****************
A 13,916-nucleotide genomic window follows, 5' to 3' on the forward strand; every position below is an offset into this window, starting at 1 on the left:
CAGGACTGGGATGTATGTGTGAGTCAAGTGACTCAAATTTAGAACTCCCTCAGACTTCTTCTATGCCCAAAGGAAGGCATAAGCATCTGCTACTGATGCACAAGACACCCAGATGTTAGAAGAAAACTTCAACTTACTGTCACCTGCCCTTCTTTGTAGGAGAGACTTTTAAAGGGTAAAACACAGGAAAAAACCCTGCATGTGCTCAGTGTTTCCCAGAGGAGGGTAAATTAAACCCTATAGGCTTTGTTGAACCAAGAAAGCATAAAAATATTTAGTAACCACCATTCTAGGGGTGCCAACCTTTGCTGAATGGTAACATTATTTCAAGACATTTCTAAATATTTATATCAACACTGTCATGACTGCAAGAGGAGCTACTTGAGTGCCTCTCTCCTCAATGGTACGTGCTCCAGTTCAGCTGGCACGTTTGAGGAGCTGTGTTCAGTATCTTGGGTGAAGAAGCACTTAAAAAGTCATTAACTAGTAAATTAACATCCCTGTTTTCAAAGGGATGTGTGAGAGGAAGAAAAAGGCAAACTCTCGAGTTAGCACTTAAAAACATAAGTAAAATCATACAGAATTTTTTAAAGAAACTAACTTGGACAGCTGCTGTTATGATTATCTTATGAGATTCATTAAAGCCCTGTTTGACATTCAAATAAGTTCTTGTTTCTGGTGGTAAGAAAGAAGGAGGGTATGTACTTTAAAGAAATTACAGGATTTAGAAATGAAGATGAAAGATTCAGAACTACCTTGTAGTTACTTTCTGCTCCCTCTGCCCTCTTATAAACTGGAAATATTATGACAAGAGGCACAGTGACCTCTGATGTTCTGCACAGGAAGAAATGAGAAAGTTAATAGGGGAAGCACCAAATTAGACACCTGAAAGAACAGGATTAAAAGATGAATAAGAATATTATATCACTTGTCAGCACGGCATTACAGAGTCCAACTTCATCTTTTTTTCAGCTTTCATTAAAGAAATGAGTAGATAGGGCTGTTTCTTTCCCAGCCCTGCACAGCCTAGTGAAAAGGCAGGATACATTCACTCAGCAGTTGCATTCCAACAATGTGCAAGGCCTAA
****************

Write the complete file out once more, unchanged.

A 13,916-nucleotide genomic window follows, 5' to 3' on the forward strand; every position below is an offset into this window, starting at 1 on the left:
CAGGACTGGGATGTATGTGTGAGTCAAGTGACTCAAATTTAGAACTCCCTCAGACTTCTTCTATGCCCAAAGGAAGGCATAAGCATCTGCTACTGATGCACAAGACACCCAGATGTTAGAAGAAAACTTCAACTTACTGTCACCTGCCCTTCTTTGTAGGAGAGACTTTTAAAGGGTAAAACACAGGAAAAAACCCTGCATGTGCTCAGTGTTTCCCAGAGGAGGGTAAATTAAACCCTATAGGCTTTGTTGAACCAAGAAAGCATAAAAATATTTAGTAACCACCATTCTAGGGGTGCCAACCTTTGCTGAATGGTAACATTATTTCAAGACATTTCTAAATATTTATATCAACACTGTCATGACTGCAAGAGGAGCTACTTGAGTGCCTCTCTCCTCAATGGTACGTGCTCCAGTTCAGCTGGCACGTTTGAGGAGCTGTGTTCAGTATCTTGGGTGAAGAAGCACTTAAAAAGTCATTAACTAGTAAATTAACATCCCTGTTTTCAAAGGGATGTGTGAGAGGAAGAAAAAGGCAAACTCTCGAGTTAGCACTTAAAAACATAAGTAAAATCATACAGAATTTTTTAAAGAAACTAACTTGGACAGCTGCTGTTATGATTATCTTATGAGATTCATTAAAGCCCTGTTTGACATTCAAATAAGTTCTTGTTTCTGGTGGTAAGAAAGAAGGAGGGTATGTACTTTAAAGAAATTACAGGATTTAGAAATGAAGATGAAAGATTCAGAACTACCTTGTAGTTACTTTCTGCTCCCTCTGCCCTCTTATAAACTGGAAATATTATGACAAGAGGCACAGTGACCTCTGATGTTCTGCACAGGAAGAAATGAGAAAGTTAATAGGGGAAGCACCAAATTAGACACCTGAAAGAACAGGATTAAAAGATGAATAAGAATATTATATCACTTGTCAGCACGGCATTACAGAGTCCAACTTCATCTTTTTTTCAGCTTTCATTAAAGAAATGAGTAGATAGGGCTGTTTCTTTCCCAGCCCTGCACAGCCTAGTGAAAAGGCAGGATACATTCACTCAGCAGTTGCATTCCAACAATGTGCAAGGCCTAA